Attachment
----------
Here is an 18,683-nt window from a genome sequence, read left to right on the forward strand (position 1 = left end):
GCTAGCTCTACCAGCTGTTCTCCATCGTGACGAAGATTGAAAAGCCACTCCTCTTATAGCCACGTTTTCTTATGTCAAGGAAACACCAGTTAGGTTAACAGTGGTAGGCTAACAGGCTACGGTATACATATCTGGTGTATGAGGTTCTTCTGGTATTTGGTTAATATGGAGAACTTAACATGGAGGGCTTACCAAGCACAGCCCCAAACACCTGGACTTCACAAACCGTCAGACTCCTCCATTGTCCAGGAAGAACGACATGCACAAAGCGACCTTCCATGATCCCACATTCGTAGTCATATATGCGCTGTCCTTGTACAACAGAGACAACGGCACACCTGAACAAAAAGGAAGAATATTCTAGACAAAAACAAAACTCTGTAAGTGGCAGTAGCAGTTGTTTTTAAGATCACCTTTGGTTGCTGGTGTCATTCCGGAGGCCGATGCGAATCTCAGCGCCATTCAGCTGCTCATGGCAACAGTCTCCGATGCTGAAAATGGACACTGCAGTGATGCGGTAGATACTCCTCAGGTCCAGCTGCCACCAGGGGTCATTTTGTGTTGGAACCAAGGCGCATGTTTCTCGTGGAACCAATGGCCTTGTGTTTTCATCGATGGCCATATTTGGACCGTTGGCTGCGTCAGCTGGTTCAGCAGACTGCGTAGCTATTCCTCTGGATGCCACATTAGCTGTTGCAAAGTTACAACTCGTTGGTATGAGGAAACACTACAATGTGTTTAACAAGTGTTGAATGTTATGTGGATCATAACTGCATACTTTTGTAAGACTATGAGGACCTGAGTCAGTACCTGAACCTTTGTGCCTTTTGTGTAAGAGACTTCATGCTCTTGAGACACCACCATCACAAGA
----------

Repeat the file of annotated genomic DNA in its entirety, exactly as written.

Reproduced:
Here is an 18,683-nt window from a genome sequence, read left to right on the forward strand (position 1 = left end):
GCTAGCTCTACCAGCTGTTCTCCATCGTGACGAAGATTGAAAAGCCACTCCTCTTATAGCCACGTTTTCTTATGTCAAGGAAACACCAGTTAGGTTAACAGTGGTAGGCTAACAGGCTACGGTATACATATCTGGTGTATGAGGTTCTTCTGGTATTTGGTTAATATGGAGAACTTAACATGGAGGGCTTACCAAGCACAGCCCCAAACACCTGGACTTCACAAACCGTCAGACTCCTCCATTGTCCAGGAAGAACGACATGCACAAAGCGACCTTCCATGATCCCACATTCGTAGTCATATATGCGCTGTCCTTGTACAACAGAGACAACGGCACACCTGAACAAAAAGGAAGAATATTCTAGACAAAAACAAAACTCTGTAAGTGGCAGTAGCAGTTGTTTTTAAGATCACCTTTGGTTGCTGGTGTCATTCCGGAGGCCGATGCGAATCTCAGCGCCATTCAGCTGCTCATGGCAACAGTCTCCGATGCTGAAAATGGACACTGCAGTGATGCGGTAGATACTCCTCAGGTCCAGCTGCCACCAGGGGTCATTTTGTGTTGGAACCAAGGCGCATGTTTCTCGTGGAACCAATGGCCTTGTGTTTTCATCGATGGCCATATTTGGACCGTTGGCTGCGTCAGCTGGTTCAGCAGACTGCGTAGCTATTCCTCTGGATGCCACATTAGCTGTTGCAAAGTTACAACTCGTTGGTATGAGGAAACACTACAATGTGTTTAACAAGTGTTGAATGTTATGTGGATCATAACTGCATACTTTTGTAAGACTATGAGGACCTGAGTCAGTACCTGAACCTTTGTGCCTTTTGTGTAAGAGACTTCATGCTCTTGAGACACCACCATCACAAGA